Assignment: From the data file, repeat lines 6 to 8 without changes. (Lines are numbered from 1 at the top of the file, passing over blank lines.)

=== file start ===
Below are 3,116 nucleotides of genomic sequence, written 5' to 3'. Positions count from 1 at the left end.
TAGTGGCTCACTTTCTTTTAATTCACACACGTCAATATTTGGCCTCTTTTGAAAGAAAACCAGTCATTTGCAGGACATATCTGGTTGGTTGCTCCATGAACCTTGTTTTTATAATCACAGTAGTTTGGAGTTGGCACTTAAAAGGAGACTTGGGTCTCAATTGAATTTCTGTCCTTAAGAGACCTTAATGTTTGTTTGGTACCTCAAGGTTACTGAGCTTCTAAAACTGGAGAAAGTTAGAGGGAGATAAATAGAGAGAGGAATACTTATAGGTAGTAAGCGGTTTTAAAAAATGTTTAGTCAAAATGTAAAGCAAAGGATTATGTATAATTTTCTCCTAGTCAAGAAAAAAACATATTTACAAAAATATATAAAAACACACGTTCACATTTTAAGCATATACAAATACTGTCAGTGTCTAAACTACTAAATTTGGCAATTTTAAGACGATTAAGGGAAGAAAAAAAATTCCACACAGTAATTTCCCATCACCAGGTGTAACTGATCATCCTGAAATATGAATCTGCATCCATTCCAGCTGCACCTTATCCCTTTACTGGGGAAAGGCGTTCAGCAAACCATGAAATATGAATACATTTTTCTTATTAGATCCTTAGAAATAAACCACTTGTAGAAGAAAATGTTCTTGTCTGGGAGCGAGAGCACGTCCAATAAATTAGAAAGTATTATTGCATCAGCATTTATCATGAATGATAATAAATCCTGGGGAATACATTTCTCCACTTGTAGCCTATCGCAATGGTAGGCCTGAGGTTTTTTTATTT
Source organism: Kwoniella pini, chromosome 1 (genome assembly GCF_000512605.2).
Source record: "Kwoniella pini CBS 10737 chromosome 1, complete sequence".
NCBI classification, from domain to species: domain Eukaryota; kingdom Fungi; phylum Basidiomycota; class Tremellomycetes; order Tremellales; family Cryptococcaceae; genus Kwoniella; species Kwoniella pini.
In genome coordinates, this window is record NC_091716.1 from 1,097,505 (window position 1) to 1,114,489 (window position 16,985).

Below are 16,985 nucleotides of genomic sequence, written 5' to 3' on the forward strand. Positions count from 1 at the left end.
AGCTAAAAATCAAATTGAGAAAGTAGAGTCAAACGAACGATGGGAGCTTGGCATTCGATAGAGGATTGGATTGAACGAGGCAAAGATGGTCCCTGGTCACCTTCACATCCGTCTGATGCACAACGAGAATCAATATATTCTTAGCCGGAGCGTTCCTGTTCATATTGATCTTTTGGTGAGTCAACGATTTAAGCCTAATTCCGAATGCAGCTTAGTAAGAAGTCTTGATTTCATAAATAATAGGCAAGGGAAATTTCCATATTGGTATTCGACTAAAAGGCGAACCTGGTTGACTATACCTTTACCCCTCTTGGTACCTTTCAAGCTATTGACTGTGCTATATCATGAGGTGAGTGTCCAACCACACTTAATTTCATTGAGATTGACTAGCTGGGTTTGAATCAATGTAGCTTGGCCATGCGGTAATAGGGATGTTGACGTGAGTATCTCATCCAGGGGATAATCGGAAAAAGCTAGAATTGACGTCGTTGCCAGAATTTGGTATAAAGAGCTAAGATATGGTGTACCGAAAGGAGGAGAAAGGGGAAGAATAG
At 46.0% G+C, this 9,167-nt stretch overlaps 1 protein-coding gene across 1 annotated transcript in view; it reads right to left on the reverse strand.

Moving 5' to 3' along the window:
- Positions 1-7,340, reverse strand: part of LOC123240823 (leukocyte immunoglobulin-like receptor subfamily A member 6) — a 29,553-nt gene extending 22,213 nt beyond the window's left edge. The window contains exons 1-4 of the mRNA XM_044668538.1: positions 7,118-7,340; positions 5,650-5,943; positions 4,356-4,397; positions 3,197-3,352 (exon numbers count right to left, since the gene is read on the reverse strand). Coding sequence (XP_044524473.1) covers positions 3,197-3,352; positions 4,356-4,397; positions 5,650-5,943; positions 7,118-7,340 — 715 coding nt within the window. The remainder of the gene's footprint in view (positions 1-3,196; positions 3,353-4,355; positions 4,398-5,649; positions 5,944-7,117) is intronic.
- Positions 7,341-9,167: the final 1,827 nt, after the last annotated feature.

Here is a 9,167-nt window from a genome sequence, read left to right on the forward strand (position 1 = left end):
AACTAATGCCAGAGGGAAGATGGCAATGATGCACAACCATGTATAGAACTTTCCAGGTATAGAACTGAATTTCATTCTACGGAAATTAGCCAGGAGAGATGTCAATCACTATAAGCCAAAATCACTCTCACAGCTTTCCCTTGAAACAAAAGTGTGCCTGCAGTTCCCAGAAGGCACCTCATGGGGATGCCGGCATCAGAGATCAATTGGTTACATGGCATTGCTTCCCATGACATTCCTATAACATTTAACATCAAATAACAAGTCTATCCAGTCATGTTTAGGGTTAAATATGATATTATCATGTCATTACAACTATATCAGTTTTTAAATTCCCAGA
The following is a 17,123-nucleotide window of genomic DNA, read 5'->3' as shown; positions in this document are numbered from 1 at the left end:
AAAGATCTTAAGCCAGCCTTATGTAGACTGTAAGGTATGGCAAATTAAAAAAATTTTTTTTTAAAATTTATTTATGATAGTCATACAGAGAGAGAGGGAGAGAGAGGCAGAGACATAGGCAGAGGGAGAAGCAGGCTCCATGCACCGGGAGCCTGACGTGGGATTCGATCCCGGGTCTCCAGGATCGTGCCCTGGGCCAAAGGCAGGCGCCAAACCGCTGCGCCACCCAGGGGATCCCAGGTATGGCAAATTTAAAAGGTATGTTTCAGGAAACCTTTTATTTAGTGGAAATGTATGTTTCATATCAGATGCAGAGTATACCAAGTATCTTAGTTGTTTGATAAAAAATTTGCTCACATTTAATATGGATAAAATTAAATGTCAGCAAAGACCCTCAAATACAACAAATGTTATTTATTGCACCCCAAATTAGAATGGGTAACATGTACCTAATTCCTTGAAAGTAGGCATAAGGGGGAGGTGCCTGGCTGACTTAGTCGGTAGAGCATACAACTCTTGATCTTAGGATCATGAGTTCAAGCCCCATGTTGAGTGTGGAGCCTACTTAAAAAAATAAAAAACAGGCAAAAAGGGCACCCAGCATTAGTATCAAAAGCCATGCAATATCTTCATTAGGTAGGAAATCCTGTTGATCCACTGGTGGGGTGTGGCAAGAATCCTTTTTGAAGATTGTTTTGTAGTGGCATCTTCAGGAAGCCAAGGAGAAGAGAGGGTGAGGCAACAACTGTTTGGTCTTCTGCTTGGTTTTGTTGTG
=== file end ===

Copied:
In genome coordinates, this window is record NC_091716.1 from 1,097,505 (window position 1) to 1,114,489 (window position 16,985).

Below are 16,985 nucleotides of genomic sequence, written 5' to 3' on the forward strand. Positions count from 1 at the left end.
AGCTAAAAATCAAATTGAGAAAGTAGAGTCAAACGAACGATGGGAGCTTGGCATTCGATAGAGGATTGGATTGAACGAGGCAAAGATGGTCCCTGGTCACCTTCACATCCGTCTGATGCACAACGAGAATCAATATATTCTTAGCCGGAGCGTTCCTGTTCATATTGATCTTTTGGTGAGTCAACGATTTAAGCCTAATTCCGAATGCAGCTTAGTAAGAAGTCTTGATTTCATAAATAATAGGCAAGGGAAATTTCCATATTGGTATTCGACTAAAAGGCGAACCTGGTTGACTATACCTTTACCCCTCTTGGTACCTTTCAAGCTATTGACTGTGCTATATCATGAGGTGAGTGTCCAACCACACTTAATTTCATTGAGATTGACTAGCTGGGTTTGAATCAATGTAGCTTGGCCATGCGGTAATAGGGATGTTGACGTGAGTATCTCATCCAGGGGATAATCGGAAAAAGCTAGAATTGACGTCGTTGCCAGAATTTGGTATAAAGAGCTAAGATATGGTGTACCGAAAGGAGGAGAAAGGGGAAGAATAG